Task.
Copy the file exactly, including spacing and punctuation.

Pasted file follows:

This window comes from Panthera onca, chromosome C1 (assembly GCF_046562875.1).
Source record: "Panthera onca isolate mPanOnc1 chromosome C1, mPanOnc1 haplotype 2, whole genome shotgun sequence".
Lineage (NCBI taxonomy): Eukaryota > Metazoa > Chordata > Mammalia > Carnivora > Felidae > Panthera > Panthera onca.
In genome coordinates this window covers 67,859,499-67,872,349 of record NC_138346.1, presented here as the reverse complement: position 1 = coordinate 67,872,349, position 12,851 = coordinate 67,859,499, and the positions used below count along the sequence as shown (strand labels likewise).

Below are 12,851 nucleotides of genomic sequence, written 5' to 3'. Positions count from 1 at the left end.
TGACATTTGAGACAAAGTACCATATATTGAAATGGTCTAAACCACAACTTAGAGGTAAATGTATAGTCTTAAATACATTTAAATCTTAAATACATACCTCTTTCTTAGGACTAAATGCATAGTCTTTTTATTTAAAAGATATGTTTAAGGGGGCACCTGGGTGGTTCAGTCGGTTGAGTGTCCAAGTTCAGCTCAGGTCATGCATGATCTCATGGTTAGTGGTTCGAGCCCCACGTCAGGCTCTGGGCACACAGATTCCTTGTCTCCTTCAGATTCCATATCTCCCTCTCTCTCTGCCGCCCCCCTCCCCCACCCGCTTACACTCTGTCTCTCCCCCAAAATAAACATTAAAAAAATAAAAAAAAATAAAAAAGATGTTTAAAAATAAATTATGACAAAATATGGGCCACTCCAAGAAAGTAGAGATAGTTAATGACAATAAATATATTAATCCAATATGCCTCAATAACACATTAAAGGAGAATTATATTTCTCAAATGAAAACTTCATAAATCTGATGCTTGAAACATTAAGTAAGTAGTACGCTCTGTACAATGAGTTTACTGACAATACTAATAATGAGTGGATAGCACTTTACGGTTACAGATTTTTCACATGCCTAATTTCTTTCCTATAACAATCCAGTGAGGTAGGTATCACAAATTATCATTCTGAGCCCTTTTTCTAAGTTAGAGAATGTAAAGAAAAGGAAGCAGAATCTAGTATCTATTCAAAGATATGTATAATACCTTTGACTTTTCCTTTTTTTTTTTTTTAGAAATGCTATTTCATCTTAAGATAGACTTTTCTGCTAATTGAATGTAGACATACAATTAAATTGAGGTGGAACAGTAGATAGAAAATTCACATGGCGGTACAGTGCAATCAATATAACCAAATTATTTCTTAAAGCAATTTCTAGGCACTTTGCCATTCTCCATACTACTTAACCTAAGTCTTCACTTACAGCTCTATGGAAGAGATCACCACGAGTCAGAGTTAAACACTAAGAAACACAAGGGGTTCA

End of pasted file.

This window comes from Panthera onca, chromosome C1 (assembly GCF_046562875.1).
Source record: "Panthera onca isolate mPanOnc1 chromosome C1, mPanOnc1 haplotype 2, whole genome shotgun sequence".
Lineage (NCBI taxonomy): Eukaryota > Metazoa > Chordata > Mammalia > Carnivora > Felidae > Panthera > Panthera onca.
In genome coordinates this window covers 67,859,499-67,872,349 of record NC_138346.1, presented here as the reverse complement: position 1 = coordinate 67,872,349, position 12,851 = coordinate 67,859,499, and the positions used below count along the sequence as shown (strand labels likewise).

Below are 12,851 nucleotides of genomic sequence, written 5' to 3'. Positions count from 1 at the left end.
TGACATTTGAGACAAAGTACCATATATTGAAATGGTCTAAACCACAACTTAGAGGTAAATGTATAGTCTTAAATACATTTAAATCTTAAATACATACCTCTTTCTTAGGACTAAATGCATAGTCTTTTTATTTAAAAGATATGTTTAAGGGGGCACCTGGGTGGTTCAGTCGGTTGAGTGTCCAAGTTCAGCTCAGGTCATGCATGATCTCATGGTTAGTGGTTCGAGCCCCACGTCAGGCTCTGGGCACACAGATTCCTTGTCTCCTTCAGATTCCATATCTCCCTCTCTCTCTGCCGCCCCCCTCCCCCACCCGCTTACACTCTGTCTCTCCCCCAAAATAAACATTAAAAAAATAAAAAAAAATAAAAAAGATGTTTAAAAATAAATTATGACAAAATATGGGCCACTCCAAGAAAGTAGAGATAGTTAATGACAATAAATATATTAATCCAATATGCCTCAATAACACATTAAAGGAGAATTATATTTCTCAAATGAAAACTTCATAAATCTGATGCTTGAAACATTAAGTAAGTAGTACGCTCTGTACAATGAGTTTACTGACAATACTAATAATGAGTGGATAGCACTTTACGGTTACAGATTTTTCACATGCCTAATTTCTTTCCTATAACAATCCAGTGAGGTAGGTATCACAAATTATCATTCTGAGCCCTTTTTCTAAGTTAGAGAATGTAAAGAAAAGGAAGCAGAATCTAGTATCTATTCAAAGATATGTATAATACCTTTGACTTTTCCTTTTTTTTTTTTTTAGAAATGCTATTTCATCTTAAGATAGACTTTTCTGCTAATTGAATGTAGACATACAATTAAATTGAGGTGGAACAGTAGATAGAAAATTCACATGGCGGTACAGTGCAATCAATATAACCAAATTATTTCTTAAAGCAATTTCTAGGCACTTTGCCATTCTCCATACTACTTAACCTAAGTCTTCACTTACAGCTCTATGGAAGAGATCACCACGAGTCAGAGTTAAACACTAAGAAACACAAGGGGTTCA